Many people spend time scouring the web or asking other people for information about ferrets: what caring for them means, how long they live, what diseases can affect them, what they eat, do they smell bad and so on and so forth. And yet, most of those that eventually decide a ferret is the right pet for them simply enter the first pet shop they can find, pick a ferret they like and that it, they’re ferret parents. Well, not so fast!
Yes, out of the many places you can buy a ferret from, pet shops are probably the most accessible of choices (everybody has a pet shop nearby and that pet shop probably has one or two ferrets on display), but not all shops were created equal. There are a couple of things you should consider when stepping in a pet shop.
Chances are that the ferrets you find there come from a so called ferret farm, that is, a mass producer of ferrets. Think of poultry farming, where hundreds and sometimes thousands of chickens, turkeys etc. are reared for food, often in less than stellar conditions (to say the least). That’s pretty much what ferret farms are, except that they don’t raise ferrets for food, but for selling.
In contrast to the ones raised by independent breeders, ferrets from these farms will generally be smaller and sometimes even a bit more aggressive, but that doesn’t mean all such farms provide shoddy conditions or that a ferret raised there can’t be just as loving and playful as any other. It’s just one of those things I think you should be aware of when buying a ferret from a pet shop.
Here are some other pointers that will be useful when going this route:
- The best shops offer a health guarantee for any ferret you buy. If a pet shop doesn’t offer this guarantee, don’t waste your time and money. Say thanks, but no thanks, and go somewhere else.
- The shop’s staff should frequently play with the fuzzies (and in fact with all animals they sell). Playing keeps the animals socialized and this means a lot when you walk in to check them out because they already know how to behave in the presence of a human.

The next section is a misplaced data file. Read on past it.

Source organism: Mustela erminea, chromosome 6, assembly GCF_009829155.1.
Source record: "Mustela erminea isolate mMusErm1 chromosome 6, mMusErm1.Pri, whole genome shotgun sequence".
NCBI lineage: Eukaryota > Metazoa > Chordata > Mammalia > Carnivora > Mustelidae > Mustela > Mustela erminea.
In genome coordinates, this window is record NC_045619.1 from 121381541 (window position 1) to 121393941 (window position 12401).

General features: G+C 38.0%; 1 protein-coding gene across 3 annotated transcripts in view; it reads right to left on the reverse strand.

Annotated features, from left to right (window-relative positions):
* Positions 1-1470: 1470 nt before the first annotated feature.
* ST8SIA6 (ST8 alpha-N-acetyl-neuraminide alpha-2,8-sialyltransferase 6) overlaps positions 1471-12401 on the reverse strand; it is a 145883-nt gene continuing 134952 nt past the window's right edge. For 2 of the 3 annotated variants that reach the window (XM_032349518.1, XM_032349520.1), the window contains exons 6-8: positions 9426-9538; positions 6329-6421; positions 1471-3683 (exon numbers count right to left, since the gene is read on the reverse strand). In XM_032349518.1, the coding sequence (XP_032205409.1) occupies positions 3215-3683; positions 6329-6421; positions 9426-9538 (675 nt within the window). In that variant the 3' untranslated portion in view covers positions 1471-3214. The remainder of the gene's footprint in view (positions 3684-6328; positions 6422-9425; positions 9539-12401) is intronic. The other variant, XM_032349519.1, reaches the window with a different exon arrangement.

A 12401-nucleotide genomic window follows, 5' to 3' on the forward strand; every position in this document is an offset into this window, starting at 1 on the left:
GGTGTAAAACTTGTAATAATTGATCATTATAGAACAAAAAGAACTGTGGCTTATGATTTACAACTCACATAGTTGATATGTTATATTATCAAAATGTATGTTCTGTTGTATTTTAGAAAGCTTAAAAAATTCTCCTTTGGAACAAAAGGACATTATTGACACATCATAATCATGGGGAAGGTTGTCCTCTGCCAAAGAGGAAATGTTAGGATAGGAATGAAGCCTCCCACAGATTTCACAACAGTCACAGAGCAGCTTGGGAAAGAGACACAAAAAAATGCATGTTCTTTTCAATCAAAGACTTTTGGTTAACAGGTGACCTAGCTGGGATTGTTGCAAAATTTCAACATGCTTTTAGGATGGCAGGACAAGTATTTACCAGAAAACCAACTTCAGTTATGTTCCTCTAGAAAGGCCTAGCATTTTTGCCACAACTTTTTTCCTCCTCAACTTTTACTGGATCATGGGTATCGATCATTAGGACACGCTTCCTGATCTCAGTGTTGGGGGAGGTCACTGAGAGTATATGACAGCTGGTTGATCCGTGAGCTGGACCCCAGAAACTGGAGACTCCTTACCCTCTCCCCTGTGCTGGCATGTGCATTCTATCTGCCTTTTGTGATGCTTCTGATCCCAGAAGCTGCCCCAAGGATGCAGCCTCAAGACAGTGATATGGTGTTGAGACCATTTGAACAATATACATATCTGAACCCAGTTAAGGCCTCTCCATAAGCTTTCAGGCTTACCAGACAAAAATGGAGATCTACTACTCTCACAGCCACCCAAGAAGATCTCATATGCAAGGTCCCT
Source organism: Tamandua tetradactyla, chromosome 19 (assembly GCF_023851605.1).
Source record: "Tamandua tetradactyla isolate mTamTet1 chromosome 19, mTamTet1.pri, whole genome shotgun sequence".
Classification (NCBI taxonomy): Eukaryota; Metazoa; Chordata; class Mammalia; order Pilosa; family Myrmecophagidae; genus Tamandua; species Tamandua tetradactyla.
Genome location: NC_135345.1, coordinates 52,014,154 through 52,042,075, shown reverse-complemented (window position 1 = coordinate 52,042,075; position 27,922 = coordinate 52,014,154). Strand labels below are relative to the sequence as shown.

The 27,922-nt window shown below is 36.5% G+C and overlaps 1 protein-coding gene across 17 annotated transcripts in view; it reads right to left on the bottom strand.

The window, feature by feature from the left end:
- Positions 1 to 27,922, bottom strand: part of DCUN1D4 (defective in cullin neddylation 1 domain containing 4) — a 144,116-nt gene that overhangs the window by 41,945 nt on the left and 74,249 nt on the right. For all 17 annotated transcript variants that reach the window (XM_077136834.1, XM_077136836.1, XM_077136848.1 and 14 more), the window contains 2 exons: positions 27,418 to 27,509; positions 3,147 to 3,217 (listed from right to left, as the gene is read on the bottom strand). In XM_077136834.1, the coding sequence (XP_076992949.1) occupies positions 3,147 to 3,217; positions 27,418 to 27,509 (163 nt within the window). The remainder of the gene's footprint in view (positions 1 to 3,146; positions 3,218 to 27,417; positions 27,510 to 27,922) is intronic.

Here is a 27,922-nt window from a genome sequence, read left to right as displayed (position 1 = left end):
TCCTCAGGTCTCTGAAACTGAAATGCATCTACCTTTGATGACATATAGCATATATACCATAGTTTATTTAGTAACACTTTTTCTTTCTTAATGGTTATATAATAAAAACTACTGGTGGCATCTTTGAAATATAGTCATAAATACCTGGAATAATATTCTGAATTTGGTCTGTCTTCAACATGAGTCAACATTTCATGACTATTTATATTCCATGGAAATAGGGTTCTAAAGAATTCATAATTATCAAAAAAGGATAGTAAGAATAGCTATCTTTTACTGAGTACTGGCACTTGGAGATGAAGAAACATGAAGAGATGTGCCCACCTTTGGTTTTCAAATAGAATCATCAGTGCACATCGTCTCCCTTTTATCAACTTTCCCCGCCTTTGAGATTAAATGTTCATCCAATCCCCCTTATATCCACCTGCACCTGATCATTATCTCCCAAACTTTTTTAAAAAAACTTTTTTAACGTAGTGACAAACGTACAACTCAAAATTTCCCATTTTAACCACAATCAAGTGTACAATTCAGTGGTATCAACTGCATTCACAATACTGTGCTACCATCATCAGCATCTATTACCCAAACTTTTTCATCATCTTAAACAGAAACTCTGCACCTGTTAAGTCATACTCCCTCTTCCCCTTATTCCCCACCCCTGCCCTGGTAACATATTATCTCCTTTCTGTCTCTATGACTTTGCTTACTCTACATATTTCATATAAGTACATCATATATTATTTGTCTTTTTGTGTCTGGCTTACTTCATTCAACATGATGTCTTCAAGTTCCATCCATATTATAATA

- If you have reason to believe the staff is ignoring the ferrets, you should know that any pet you buy from them will probably not act as you’d expect once you bring him home. It’s definitely not something that discounts the animal, but be prepared for some extra socializing works and playing.
- The people working at the pet shop should have at least a decent knowledge about ferrets. Ask a lot of questions and learn to spot when the person you’re talking to is clueless (this is when that ton of research we talked about earlier pays dividends).
- Ask if they offer after-adoption support and try to stay clear of those that don’t or you might end up being sold a ferret that has problems.
- Never ever adopt a ferret on your first visit to the store. You should visit two or three times to get a good picture of how consistent they are in their care for ferrets.
- The cages should be clean and tidy and the entire shop should be lean and tidy itself. If it’s not, the health of all of its residents, not just the ferrets, are at stake.
In conclusion, yes, pet shops are a very convenient place to adopt a little fuzzy, but they also present limited options because, for the most part, they only have a few commercially bred ferrets. On the plus side though, the good ones offer a health guarantee and after-adoption supports.